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University of Maryland Baltimore County

Department of Chemistry and Biochemistry

From left to right: Dr Larry Keefer (NCI Frederick), Dr Nazareno Paolocci (Johns Hopskins Medicine), Dr David Wink (NCI Bethesda), Dr Gerald Rameau (Morgan State Univ), Sir Professor Moncada (Wolfson Institute London), Dr David Roberts (NCI Bethesda), Dr Jeffrey Isenberg (Univ. Pittsburgh), Dr Elsa Garcin (UMBC)

DATE:             November 17, 2010

TIME:              8:30am-3:45pm

LOCATION:   UMBC, Chemistry Building

                       Conference Room 120

                       1000 Hilltop Circle

                        Baltimore, MD 21250


Maps and Directions

The symposium is free and open to the public. Refreshments will be provided. Lunch is not.

For lunch possibilities on campus (cash or credit card), please visit Where to eat 

RSVP is required before October 30th for parking on campus

Please email Elsa Garcin or Jim Fishbein at to RSVP




8:30 AM                      Opening remarks by Geoffrey P. Summers

8:40 AM                      Keynote lecture by Prof. Salvador Moncada
                                   "Nitric oxide and mitochondrial interactions: physiology and pathophysiology"

9:40 AM                      David Wink
                                    "Inducible Nitric Oxide Synthase and Cycloxygenase-2 in Cancer. Identification of Potential Molecular Pathways and Targets that Lead to Poor Prognosis."

10:20 AM                   Coffee Break

10:40 AM                    Larry Keefer
                                    "Nitric oxide-based drug development"

11:20 AM                   Nazareno Paolocci
                                   "Nitroxyl (HNO) ... From Heaven to Heart: Stardust or a New Tool against Heart Failure?"


12:00pm                    Lunch Break


1:30 PM                     David Roberts
                                   "Thrombospondin-1 signaling via CD47 in injury and stress responses"

2:10PM                      Jeffrey Isenberg
                                   "Thrombospondin-1 supports blood pressure by limiting eNOS activation and endothelial-dependent vasorelaxation"

2:50pm                      Gerald Rameau
                                  "Nitric Oxide Regulation of Glucose Transporter 3 (GLUT3)"

3:10pm                      Elsa Garcin
                                  "Structural studies of a mammalian soluble guanylate cyclase. Lessons learnt from nitric oxide synthase"

3:30pm                      Travel Awards

3:40pm                      Closing remarks

3:45pm                      Refreshments and closing of the symposium



[Click on the speaker name to view biography]



Nitric oxide and mitochondrial interactions: physiology and pathophysiology

Prof. Salvador Moncada

Director of the Wolfson Institute for Biomedical Research, University College London, London UK

At physiological concentrations nitric oxide (NO) inhibits mitochondrial cytochrome c oxidase in competition with oxygen. We have developed a technique based on visible light spectroscopy and used it to demonstrate that endogenous NO enhances reduction of the electron transport chain, thus enabling cells to maintain their VO2 at low oxygen concentrations. This favors the release of superoxide anion, which initiates the transcriptional activation of NF-kB as an early stress signaling response. We have also used this technique to demonstrate that NO is inactivated by cytochrome c oxidase in its oxidised state and have proposed that cessation of such inactivation at low oxygen concentrations may account for hypoxic vasodilatation.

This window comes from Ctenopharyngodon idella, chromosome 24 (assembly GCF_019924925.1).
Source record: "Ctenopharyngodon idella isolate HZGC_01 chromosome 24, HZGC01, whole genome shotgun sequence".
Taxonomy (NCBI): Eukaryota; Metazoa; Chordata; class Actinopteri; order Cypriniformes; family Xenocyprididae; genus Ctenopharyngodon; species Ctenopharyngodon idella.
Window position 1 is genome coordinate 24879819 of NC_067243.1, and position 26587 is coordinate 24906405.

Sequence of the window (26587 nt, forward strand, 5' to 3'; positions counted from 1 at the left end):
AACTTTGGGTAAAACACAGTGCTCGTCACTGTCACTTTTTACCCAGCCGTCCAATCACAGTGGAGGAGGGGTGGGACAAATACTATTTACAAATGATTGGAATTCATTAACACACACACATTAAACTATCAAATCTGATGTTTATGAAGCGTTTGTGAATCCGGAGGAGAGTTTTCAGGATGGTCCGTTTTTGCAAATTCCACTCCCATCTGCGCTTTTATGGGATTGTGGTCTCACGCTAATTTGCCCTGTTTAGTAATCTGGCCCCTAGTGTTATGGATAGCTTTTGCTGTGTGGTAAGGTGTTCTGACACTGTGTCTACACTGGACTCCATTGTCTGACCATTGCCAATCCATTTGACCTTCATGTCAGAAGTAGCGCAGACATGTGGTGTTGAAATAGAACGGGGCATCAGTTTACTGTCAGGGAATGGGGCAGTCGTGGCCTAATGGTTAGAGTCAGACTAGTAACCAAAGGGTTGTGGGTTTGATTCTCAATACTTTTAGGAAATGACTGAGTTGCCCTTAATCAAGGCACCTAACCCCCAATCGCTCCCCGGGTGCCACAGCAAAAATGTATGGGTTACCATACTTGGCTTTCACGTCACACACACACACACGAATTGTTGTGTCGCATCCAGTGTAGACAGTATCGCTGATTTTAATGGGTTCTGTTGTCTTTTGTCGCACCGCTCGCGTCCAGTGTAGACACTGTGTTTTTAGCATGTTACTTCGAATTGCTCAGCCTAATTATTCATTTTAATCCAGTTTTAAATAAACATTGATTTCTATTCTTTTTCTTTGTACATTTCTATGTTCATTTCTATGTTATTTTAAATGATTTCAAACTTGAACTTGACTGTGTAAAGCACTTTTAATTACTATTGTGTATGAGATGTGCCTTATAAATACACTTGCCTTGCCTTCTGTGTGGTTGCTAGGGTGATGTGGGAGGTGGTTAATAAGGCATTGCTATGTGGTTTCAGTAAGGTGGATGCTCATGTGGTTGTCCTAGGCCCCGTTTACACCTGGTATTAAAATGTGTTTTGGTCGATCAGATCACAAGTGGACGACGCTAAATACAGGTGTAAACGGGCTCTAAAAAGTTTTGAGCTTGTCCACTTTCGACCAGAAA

Many cells respond to a decrease in oxygen availability via stabilisation of hypoxia-inducible factor-1a (HIF-1a), whose accumulation is normally prevented by the action of prolyl hydroxylases. We have found that inhibition of mitochondrial respiration by low concentrations of NO leads to inhibition of HIF-1a stabilisation. This prevents the cell from registering hypoxia at low oxygen concentrations, which would otherwise result in upregulation of defensive genes, including those for glycolysis and angiogenesis. Furthermore, inhibition of mitochondrial respiration in hypoxia leads to redistribution of available oxygen toward non-respiratory oxygen-dependent targets.

In addition to its interaction with cytochrome c oxidase, NO can signal for mitochondrial biogenesis via a cyclic GMP-dependent mechanism. Furthermore, Increases in NO beyond physiological levels lead to persistent inhibition of other key enzymes in the mitochondria and this may account for NO-dependent initiation of cell pathology.


Inducible Nitric Oxide Synthase and Cycloxygenase-2 in Cancer. Identification of Potential Molecular Pathways and Targets that Lead to Poor Prognosis

Dr. David Wink

National Institutes of Health, National Cancer Institute, Radiation Biology Branch, Bethesda USA